What does temperature have to do with ovulation?

The science of the menstrual cycle is amazing, and harnessing that science is how people have used the Symptothermal Method to successfully avoid pregnancy for decades. If you want to know a little more about it, read Phases of the Menstrual Cycle, but I’ll briefly talk about some terms and how ovulation and temperature are related.

Important: The information below is not meant to be used as a guide for avoiding or achieving pregnancy. This is for informational purposes only. Please research the Symptothermal Method thoroughly and meet with a qualified coach to learn the Symptothermal Method.

Basal body temperature (BBT) can be used to confirm ovulation, but the common misconception is that we take our temperature in the morning to measure basal body temperature. That’s not what’s happening. Basal body temperature is defined as the lowest temperature your body reaches in a 24-hour period — that usually happens between 3am and 6am (1, 2). Sure, some of us may be regularly awake at 6am, but that doesn’t mean our body temperature was at its lowest point at that time on that day. What we’re actually measuring when we wake up is waking temperature. It’s not the same as basal body temperature but is generally a close enough approximation to get the information we need to confirm ovulation.

The menstrual cycle is the follicular phase, ovulation, and the luteal phase. The follicular phase begins with the first day of your period and ends on the day of ovulation. During this phase, BBT and waking temperature are generally lower in this phase. The luteal phase starts the day after ovulation and ends the day before your next period. The day after ovulation, BBT and waking temperature shift to higher levels (compared to the follicular phase) for the duration of the luteal phase. This pattern with low temps in the follicular phase and high temps in the luteal phase is called a biphasic pattern (3).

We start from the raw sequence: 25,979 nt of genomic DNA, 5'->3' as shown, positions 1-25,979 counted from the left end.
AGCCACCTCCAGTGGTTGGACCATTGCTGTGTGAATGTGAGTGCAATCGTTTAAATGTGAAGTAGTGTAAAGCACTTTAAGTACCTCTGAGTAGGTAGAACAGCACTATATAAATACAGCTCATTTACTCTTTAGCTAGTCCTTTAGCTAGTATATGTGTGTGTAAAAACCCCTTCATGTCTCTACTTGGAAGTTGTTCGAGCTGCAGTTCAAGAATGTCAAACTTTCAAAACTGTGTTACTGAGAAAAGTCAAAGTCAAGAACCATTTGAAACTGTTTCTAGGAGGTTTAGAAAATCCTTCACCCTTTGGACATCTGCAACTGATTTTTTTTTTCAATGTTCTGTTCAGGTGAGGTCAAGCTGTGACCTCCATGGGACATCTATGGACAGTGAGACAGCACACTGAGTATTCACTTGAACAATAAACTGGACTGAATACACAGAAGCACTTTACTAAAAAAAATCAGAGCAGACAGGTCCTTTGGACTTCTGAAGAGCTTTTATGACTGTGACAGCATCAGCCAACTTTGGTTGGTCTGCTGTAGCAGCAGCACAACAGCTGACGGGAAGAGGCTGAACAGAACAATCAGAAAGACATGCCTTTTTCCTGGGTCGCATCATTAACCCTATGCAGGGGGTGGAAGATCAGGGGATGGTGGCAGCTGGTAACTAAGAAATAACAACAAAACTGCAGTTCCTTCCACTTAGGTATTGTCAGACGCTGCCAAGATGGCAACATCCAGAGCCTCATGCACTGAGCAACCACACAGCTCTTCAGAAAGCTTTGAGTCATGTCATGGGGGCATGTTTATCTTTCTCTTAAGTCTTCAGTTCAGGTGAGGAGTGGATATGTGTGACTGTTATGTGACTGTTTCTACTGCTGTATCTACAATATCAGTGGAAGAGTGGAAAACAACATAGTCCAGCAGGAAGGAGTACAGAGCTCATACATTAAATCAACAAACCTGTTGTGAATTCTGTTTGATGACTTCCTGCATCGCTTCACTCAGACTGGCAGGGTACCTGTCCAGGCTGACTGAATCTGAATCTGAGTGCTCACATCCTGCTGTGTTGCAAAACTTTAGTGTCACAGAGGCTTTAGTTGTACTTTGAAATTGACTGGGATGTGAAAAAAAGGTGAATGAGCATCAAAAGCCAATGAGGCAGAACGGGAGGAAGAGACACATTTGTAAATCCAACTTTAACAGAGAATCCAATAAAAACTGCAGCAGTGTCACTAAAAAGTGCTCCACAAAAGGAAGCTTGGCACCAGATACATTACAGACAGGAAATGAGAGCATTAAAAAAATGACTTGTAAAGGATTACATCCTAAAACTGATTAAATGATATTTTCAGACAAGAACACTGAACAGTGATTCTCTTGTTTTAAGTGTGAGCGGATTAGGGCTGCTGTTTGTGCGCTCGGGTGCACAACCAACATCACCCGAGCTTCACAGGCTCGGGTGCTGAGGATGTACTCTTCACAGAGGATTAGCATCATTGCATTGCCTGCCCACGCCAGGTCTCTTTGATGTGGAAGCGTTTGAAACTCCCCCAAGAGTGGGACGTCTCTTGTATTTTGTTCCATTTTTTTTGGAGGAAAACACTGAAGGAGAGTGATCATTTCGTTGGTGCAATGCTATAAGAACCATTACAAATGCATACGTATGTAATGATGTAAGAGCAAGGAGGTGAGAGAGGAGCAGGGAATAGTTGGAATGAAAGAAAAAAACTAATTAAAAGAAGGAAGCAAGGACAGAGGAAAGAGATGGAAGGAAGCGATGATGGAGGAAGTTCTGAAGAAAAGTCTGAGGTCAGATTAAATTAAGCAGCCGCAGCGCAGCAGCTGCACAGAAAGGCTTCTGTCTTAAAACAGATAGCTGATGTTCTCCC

When charting oral temperature manually, you look for the sudden shift from low to high temperatures to confirm ovulation. This is referred to as the temperature shift (or temp shift), and it indicates ovulation happened the day before the shift. These higher temperatures must be sustained for at least 3 days before ovulation can be confirmed (3).

It sounds reasonable enough, except that waking temperatures can be finicky and noisy. That is, it’s not always clear if the temperature is valid because they can by affected by many variables, including but not limited to (3):

  • How long you slept
  • How well you’ve slept
  • Illness
  • Certain medications
  • Drinking alcohol the day before
  • Getting up during the night
  • Waking up earlier or later than normal

These are just a few factors that cause unwanted “noise” in a chart that makes temping confusing and why charting can be difficult for people in general, but maybe even impossible for people who work the night shift or regularly get up in the middle of the night to pee or for caretaking responsibilities.

The bottom line is that taking oral temperatures in the morning can be useful, but it’s not perfect.


  1. Centers for Disease Control and Prevention. (2014, April). Providing Quality Family Planning Services Recommendations of CDC and the U.S. Office of Population Affairs, Appendix D: Contraceptive Effectiveness.
  2. B S, H., K, D., R C, M., T G, K., & A, P. (2022). Novel Technique for Confirmation of the Day of Ovulation and Prediction of Ovulation in Subsequent Cycles Using a Skin-Worn Sensor in a Population With Ovulatory Dysfunction: A Side-by-Side Comparison With Existing Basal Body Temperature Algorithm and Vaginal Core Body Temperature Algorithm. Frontiers in bioengineering and biotechnology10, 807139.
  3. Weschler, T. (2015). Taking Charge of Your Fertility: The definitive Guide to Natural Birth Control, Pregnancy Achievement, and Reproductive Health.

Photo by Nataliya Vaitkevich